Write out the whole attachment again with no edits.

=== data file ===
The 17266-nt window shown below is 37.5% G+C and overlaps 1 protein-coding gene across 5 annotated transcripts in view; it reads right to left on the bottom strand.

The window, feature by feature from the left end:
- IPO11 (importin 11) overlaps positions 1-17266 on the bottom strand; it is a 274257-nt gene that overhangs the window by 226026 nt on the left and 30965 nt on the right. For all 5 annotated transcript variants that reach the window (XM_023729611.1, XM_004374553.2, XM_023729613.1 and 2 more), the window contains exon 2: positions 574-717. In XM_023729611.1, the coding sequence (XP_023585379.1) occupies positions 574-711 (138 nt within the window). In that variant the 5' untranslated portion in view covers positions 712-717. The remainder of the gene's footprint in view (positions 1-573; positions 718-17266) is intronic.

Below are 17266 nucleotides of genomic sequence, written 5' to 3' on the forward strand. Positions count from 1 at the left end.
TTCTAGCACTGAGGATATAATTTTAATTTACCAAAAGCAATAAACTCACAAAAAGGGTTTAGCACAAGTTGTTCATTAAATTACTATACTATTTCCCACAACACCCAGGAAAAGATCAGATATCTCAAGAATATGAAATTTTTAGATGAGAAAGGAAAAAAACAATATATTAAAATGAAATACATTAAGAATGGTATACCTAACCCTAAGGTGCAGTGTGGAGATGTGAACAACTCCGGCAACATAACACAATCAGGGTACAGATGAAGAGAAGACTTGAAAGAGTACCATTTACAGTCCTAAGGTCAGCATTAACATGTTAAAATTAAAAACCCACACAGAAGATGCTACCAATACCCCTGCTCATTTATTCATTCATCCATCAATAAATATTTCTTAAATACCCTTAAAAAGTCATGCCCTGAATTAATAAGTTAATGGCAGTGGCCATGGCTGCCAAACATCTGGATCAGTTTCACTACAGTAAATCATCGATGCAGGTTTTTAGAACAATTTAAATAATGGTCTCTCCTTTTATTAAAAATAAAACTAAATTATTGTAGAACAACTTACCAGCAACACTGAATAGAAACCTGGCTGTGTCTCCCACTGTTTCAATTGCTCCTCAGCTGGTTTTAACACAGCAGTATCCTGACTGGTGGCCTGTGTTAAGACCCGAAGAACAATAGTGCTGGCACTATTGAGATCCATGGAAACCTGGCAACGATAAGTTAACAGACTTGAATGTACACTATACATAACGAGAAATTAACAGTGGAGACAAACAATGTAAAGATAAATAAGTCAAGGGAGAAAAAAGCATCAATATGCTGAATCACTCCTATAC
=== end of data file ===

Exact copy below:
The 17266-nt window shown below is 37.5% G+C and overlaps 1 protein-coding gene across 5 annotated transcripts in view; it reads right to left on the bottom strand.

The window, feature by feature from the left end:
- IPO11 (importin 11) overlaps positions 1-17266 on the bottom strand; it is a 274257-nt gene that overhangs the window by 226026 nt on the left and 30965 nt on the right. For all 5 annotated transcript variants that reach the window (XM_023729611.1, XM_004374553.2, XM_023729613.1 and 2 more), the window contains exon 2: positions 574-717. In XM_023729611.1, the coding sequence (XP_023585379.1) occupies positions 574-711 (138 nt within the window). In that variant the 5' untranslated portion in view covers positions 712-717. The remainder of the gene's footprint in view (positions 1-573; positions 718-17266) is intronic.

Below are 17266 nucleotides of genomic sequence, written 5' to 3' on the forward strand. Positions count from 1 at the left end.
TTCTAGCACTGAGGATATAATTTTAATTTACCAAAAGCAATAAACTCACAAAAAGGGTTTAGCACAAGTTGTTCATTAAATTACTATACTATTTCCCACAACACCCAGGAAAAGATCAGATATCTCAAGAATATGAAATTTTTAGATGAGAAAGGAAAAAAACAATATATTAAAATGAAATACATTAAGAATGGTATACCTAACCCTAAGGTGCAGTGTGGAGATGTGAACAACTCCGGCAACATAACACAATCAGGGTACAGATGAAGAGAAGACTTGAAAGAGTACCATTTACAGTCCTAAGGTCAGCATTAACATGTTAAAATTAAAAACCCACACAGAAGATGCTACCAATACCCCTGCTCATTTATTCATTCATCCATCAATAAATATTTCTTAAATACCCTTAAAAAGTCATGCCCTGAATTAATAAGTTAATGGCAGTGGCCATGGCTGCCAAACATCTGGATCAGTTTCACTACAGTAAATCATCGATGCAGGTTTTTAGAACAATTTAAATAATGGTCTCTCCTTTTATTAAAAATAAAACTAAATTATTGTAGAACAACTTACCAGCAACACTGAATAGAAACCTGGCTGTGTCTCCCACTGTTTCAATTGCTCCTCAGCTGGTTTTAACACAGCAGTATCCTGACTGGTGGCCTGTGTTAAGACCCGAAGAACAATAGTGCTGGCACTATTGAGATCCATGGAAACCTGGCAACGATAAGTTAACAGACTTGAATGTACACTATACATAACGAGAAATTAACAGTGGAGACAAACAATGTAAAGATAAATAAGTCAAGGGAGAAAAAAGCATCAATATGCTGAATCACTCCTATAC